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Writing Wendl...

I really did want to write a light-hearted tale in case this one turns out to be my last novel (assuming it yet becomes a novel), but it's headed currently toward the shadows. I thought I knew Wendl Von Trier pretty well, having trekked with him through my previous book, The Winged Child .   There, Wendl presents as an elusive solitary, moving above all worldly fray while at the same time nudging events and characters toward a satisfactory conclusion. Sharp and intimidating on the outside and tender and motherly on the inside. A friend to the world, something of a trickster, but in all things working for good outcomes.  That is how I saw Wendl VonTrier. A  púka, mischievous, but essentially harmless, even benevolent, capable of presenting in whatever form or gender the moment required. Wendl seemed the ideal candidate to carry readers off into the literary sunset in good spirits after an exhilarating romp through a fantastical fiction. But all along, it seems, there were depths to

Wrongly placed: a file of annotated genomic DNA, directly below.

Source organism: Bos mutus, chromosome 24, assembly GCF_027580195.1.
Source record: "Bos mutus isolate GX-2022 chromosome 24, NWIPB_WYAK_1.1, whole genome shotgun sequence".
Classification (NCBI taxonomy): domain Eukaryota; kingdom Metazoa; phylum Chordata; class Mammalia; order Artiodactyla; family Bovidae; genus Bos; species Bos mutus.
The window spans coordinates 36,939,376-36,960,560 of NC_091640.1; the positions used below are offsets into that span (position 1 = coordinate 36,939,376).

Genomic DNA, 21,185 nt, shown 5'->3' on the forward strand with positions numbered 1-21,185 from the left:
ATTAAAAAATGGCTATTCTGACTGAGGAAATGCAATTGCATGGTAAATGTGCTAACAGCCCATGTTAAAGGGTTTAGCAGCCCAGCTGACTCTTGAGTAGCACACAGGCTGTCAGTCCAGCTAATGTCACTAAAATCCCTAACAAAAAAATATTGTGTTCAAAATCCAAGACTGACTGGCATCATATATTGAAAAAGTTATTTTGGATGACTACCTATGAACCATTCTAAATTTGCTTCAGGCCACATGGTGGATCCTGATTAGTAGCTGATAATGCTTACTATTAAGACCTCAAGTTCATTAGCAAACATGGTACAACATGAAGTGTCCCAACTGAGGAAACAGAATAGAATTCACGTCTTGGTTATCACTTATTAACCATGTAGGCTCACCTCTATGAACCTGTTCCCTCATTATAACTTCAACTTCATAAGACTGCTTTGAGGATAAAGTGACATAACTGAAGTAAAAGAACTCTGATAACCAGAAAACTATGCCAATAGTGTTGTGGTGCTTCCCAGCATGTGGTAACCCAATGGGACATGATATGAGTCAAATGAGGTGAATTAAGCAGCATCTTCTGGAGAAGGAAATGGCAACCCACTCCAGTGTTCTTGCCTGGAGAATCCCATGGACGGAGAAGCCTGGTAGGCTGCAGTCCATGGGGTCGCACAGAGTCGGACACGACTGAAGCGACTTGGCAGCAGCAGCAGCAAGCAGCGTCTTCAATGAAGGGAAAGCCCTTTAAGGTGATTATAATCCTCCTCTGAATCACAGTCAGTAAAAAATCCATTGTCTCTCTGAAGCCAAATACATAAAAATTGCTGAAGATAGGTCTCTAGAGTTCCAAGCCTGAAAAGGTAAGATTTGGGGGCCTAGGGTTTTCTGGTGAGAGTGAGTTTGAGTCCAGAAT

What we're reading at our house...


Our lives are populated by spectacular horrors and ordinary terrors. We attempt to live our days in the moments and spaces between. This is the territory where Hiroko Oyamada writes her novels.

The Hole begins with both feet in the ordinary before spiraling off into an engaging, intriguing and finally, profoundly unsettling world where nothing and no one is what they appear. David Boyd, as we would expect from him, delivers another masterful English translation here.


Henry's books.

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